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http://www.openwetware.org/wiki/French_Lab

6. Sequence checking

• Sequence early, sequence often!


• Confirm identity of clone: just because it is the right size does not mean it is
the right DNA!
• Check for PCR-induced mutations or sequence variations.
• Result of sequencing can be deposited in the Registry with the BioBrick.

7. Registry Vectors

• All BioBricks must be submitted in standard Registry vectors.


• Registry vectors are listed as ‘plasmid backbones’
• eg pSB1A3: Set 1, A=ampicillin resistance, version 3.
• also available in chloramphenicol, kanamycin and tetracycline resistance
versions.
• all vectors are available with a ccdB cell death gene (requires propagation in a
special host strain) for efficient insert exchange.
• also available with RFP gene for red-white selection.
• Rumor has it that only parts in pSB1C3 will be accepted in 2010, but there is
currently no text in the DNA submission page.

http://partsregistry.org/Plasmid_backbones
http://partsregistry.org/Plasmid_backbones/Assembly

8. Assembling two parts

Important note
Ligations give you a complicated mixture of products. The problem in assembly is to
select the right one. This can be done either by cloning or PCR.

Standard method
• excise the upstream part with E/S, cut the downstream construct with E/X, and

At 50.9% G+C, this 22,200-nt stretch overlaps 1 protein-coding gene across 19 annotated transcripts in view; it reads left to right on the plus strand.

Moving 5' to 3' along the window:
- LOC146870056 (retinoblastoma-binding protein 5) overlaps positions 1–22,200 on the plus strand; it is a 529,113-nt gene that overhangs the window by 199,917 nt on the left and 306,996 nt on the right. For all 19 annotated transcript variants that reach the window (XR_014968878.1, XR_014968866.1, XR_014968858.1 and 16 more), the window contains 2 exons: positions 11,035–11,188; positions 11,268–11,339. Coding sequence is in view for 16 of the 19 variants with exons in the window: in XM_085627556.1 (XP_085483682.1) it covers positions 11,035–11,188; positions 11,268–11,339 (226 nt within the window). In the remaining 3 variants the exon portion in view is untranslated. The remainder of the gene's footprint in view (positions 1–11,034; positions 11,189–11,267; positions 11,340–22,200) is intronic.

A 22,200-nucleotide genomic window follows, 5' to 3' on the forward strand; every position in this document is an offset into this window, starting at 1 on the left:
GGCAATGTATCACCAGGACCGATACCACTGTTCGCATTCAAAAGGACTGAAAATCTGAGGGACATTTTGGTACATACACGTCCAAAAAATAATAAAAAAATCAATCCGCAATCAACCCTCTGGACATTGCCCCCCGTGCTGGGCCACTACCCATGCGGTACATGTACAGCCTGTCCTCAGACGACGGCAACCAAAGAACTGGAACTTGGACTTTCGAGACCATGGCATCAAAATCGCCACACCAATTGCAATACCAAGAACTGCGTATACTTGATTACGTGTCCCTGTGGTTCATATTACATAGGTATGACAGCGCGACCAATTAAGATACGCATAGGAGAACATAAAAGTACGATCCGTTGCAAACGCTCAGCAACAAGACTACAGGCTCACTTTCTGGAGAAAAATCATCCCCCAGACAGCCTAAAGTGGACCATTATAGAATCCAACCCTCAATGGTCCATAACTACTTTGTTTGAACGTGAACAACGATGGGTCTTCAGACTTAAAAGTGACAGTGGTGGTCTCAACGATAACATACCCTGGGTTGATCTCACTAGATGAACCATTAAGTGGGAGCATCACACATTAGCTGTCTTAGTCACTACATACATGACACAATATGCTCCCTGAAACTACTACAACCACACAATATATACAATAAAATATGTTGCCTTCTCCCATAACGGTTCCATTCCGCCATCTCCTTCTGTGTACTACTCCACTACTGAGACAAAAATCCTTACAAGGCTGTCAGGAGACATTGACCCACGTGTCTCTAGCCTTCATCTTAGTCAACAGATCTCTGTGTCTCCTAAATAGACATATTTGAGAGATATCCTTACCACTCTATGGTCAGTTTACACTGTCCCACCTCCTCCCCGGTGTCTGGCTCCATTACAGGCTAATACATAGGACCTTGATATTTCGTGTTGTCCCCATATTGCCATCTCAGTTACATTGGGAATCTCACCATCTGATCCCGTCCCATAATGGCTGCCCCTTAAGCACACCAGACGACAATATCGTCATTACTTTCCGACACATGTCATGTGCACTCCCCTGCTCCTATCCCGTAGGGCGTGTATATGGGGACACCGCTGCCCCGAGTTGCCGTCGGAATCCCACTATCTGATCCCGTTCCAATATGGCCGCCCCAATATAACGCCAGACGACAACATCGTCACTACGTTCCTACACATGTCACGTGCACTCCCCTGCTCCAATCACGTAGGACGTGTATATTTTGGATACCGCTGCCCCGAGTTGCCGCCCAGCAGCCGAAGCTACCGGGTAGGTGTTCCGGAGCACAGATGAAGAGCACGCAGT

ligate.
• Or, excise the downstream part with X/P, cut the upstream part with S/P, and
ligate.
• Problems: often low efficiency, no way to select: many minipreps!

http://partsregistry.org/Assembly:Standard_assembly

Three-antibiotic method
• Excise upstream part with E/S, excise downstream part with X/P, and ligate
into a vector cut with E/P which carries a different antibiotic resistance marker
to those of both the upstream and downstream parts.
• Perform triple ligation.
• May require vector exchange.
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http://openwetware.org/wiki/Synthetic_Biology:BioBricks/3A_assembly

BALTIC
• An assembly method using an extra restriction site in the vector outside the
BioBrick region, usually ScaI.
• High efficiency.
• Requires ScaI sites to be absent from both parts.
• See my OpenWetware site for details.
• superceded now, but might still be interesting if you are having problems with
a particular construct.

http://www.openwetware.org/wiki/French_Lab

RIVAL: in vitro assembly


• Digest upstream part with SpeI, downstream with XbaI, and ligate.
• Use ligation as template for PCR with forward primer from upstream part,
reverse primer from downstream part.
• Purify PCR product and EITHER clone as if it were a new BioBrick, OR add
it to another part in the same way.
• Can add several parts in rapid succession (1 or 2 per day), including a vector,
before cloning final construct.
• Need primers for all parts, even pre-existing ones.
• Danger of PCR-induced mutations.


uuuuuuuuuuuuuuuuuuuu-a ctaga-ddddddddddddddddd
uuuuuuuuuuuuuuuuuuuu-tgatc t-ddddddddddddddddd

Outsource your assembly


• Gingko Bioworks

http://ginkgobioworks.com/

9. Characterizing your BioBricks

• Tests for function.


• eg Jason Kelly’s promoter characterization kit: compares promoter activity to
a standard promoter under standard conditions.
• You must characterize at least one BioBrick! Promoters and enzymes are
easiest in most cases.

10. Documenting your BioBricks

• Enter characterization data IN THE REGISTRY, not just on your wiki!


• Add links from your wiki to the Registry, rather than the other way around.
• At minimum, set the flag for ‘Works’.
C. French

Here Endeth The Lesson